Pigment samples are stored and processed in batches at regular intervals, generally four times a year. During the whole data series, High Pressure Liquid Chromatography (HPLC) is used for the determination of pigments although three slightly different protocols were used. Full analytical methods were described16,23,24 and summarized in Table 1. Nutrient samples are stored and processed in batches at regular intervals, generally four times a year. Two laboratories analysed the samples by means of a SEAL QuAAtro analysis system (NOCS, NIOZ), three laboratories by means of discrete analysis system and spectrophotometric detection with a Skalar AutoAnalyser system (VMM, ULB, OD Nature). The determination of suspended matter is done by filtration through a glass-fibre filter with a density between 50–100 g/m², and the amount of dried residue after dehydration, is measured.

Table 1 Summary of analysing institutes, and time periods active.

Data Records

The original spreadsheet files from analytical laboratories are stored in the MDA and copied to a network archive within VLIZ, where they are backed up every 24 h and linked to the corresponding research action records registered in MIDAS. These data are imported into an SQL database to allow data manipulation, quality control, visualisation and the re-distribution through an online interface. Data is disseminated in three ways:

  1. 1.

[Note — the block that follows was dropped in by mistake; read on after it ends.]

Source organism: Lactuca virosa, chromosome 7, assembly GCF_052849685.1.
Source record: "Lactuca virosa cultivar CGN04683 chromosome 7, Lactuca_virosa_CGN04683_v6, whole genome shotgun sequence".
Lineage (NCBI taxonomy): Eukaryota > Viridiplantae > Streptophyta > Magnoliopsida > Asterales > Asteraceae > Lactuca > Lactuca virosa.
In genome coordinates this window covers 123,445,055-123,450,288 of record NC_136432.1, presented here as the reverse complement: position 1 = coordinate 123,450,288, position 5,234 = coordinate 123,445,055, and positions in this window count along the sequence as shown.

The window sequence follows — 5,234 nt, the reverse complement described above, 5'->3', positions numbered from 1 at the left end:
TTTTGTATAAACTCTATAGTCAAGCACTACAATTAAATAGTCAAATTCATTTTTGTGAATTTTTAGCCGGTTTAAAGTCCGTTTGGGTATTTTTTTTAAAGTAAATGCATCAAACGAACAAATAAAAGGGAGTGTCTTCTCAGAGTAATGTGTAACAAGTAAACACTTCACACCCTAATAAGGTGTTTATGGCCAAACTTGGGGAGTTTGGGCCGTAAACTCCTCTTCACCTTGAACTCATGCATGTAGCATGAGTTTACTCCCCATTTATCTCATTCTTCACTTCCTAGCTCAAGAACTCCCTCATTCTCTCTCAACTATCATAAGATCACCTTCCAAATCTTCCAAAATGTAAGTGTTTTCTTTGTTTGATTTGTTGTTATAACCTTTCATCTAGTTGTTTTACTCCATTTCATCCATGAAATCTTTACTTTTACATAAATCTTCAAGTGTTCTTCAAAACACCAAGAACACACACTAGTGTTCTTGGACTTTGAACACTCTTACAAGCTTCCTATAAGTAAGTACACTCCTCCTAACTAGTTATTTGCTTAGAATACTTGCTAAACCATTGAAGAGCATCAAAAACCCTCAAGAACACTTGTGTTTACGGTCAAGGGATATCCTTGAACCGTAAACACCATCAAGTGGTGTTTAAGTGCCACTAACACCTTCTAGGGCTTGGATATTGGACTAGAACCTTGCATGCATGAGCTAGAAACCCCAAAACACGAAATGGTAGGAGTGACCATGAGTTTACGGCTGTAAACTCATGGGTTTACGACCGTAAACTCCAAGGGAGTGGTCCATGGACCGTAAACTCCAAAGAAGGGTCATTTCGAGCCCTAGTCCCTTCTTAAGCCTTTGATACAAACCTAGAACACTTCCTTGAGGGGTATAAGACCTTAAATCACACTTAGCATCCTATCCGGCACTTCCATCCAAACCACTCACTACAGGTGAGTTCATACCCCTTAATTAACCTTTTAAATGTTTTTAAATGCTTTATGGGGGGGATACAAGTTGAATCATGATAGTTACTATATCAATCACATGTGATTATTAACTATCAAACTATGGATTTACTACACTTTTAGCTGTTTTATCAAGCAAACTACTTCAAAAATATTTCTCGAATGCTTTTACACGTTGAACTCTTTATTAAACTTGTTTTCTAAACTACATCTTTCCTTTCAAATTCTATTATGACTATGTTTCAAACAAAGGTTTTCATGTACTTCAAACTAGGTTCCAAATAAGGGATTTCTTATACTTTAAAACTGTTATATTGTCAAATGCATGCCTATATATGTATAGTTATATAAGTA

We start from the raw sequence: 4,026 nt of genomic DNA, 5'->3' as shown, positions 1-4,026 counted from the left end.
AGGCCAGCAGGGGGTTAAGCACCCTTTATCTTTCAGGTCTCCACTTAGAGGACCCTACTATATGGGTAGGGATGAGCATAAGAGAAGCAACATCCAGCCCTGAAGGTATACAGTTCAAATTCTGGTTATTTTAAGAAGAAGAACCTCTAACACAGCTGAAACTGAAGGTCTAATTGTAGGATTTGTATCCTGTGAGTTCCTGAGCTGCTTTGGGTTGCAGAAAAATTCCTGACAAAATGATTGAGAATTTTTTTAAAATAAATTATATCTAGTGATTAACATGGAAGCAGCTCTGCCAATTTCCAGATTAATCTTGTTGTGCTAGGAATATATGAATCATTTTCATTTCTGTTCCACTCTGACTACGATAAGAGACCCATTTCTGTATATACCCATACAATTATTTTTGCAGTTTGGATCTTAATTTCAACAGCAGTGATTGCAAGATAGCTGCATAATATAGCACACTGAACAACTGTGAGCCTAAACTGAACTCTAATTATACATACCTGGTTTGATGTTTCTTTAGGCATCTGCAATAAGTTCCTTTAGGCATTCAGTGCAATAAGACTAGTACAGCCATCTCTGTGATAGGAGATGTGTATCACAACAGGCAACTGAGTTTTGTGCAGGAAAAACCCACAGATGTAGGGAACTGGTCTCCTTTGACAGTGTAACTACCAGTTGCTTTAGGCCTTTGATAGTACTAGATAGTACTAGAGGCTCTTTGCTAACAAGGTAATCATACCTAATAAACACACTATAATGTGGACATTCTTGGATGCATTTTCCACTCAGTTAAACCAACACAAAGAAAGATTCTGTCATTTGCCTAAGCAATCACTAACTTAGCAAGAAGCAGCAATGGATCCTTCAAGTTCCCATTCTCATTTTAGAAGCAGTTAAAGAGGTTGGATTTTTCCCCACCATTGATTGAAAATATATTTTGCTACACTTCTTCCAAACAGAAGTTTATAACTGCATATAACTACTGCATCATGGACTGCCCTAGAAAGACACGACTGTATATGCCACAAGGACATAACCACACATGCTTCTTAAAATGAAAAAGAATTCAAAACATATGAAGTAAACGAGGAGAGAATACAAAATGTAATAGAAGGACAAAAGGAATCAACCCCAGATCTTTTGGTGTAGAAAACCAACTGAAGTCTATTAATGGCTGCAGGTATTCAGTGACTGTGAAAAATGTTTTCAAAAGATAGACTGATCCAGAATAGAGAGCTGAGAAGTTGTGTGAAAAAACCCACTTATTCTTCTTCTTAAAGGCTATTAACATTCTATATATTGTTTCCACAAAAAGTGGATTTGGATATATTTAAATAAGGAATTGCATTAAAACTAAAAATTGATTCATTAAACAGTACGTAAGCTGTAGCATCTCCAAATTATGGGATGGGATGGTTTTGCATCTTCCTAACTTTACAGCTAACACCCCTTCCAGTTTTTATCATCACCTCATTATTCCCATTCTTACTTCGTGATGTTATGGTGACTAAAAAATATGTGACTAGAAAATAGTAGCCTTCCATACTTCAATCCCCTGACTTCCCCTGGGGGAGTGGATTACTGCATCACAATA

On a yearly basis, data are exported from the server database and stored in an online and open-access repository formatted in compliance with the OBIS-ENV DATA standard27, including quality flags. This standard is considered as the most suitable format for sample based non-biological data and uses the Darwin Core Archive (DwC-A) for packaging components of Darwin Core biodiversity information in a single, self-contained dataset. The information related to sampling time and space are stored into a single text file called “Event Core”, whereas sampling descriptions and measured values are stored in another text file called “Extended MeasurementOrFactExtension” or “eMoF”. Within this format, all data are linked to domain-specific controlled vocabularies developed by the British Oceanographic Datacentre (BODC, These vocabularies are accessible web services (P01 for identifying marine environmental and biological measurements, P06 to identify units and L22 for defining sensors and instruments). Since 2016, this dataset is published on a yearly basis and is given a digital object identifier18,19,20.

  2. 2.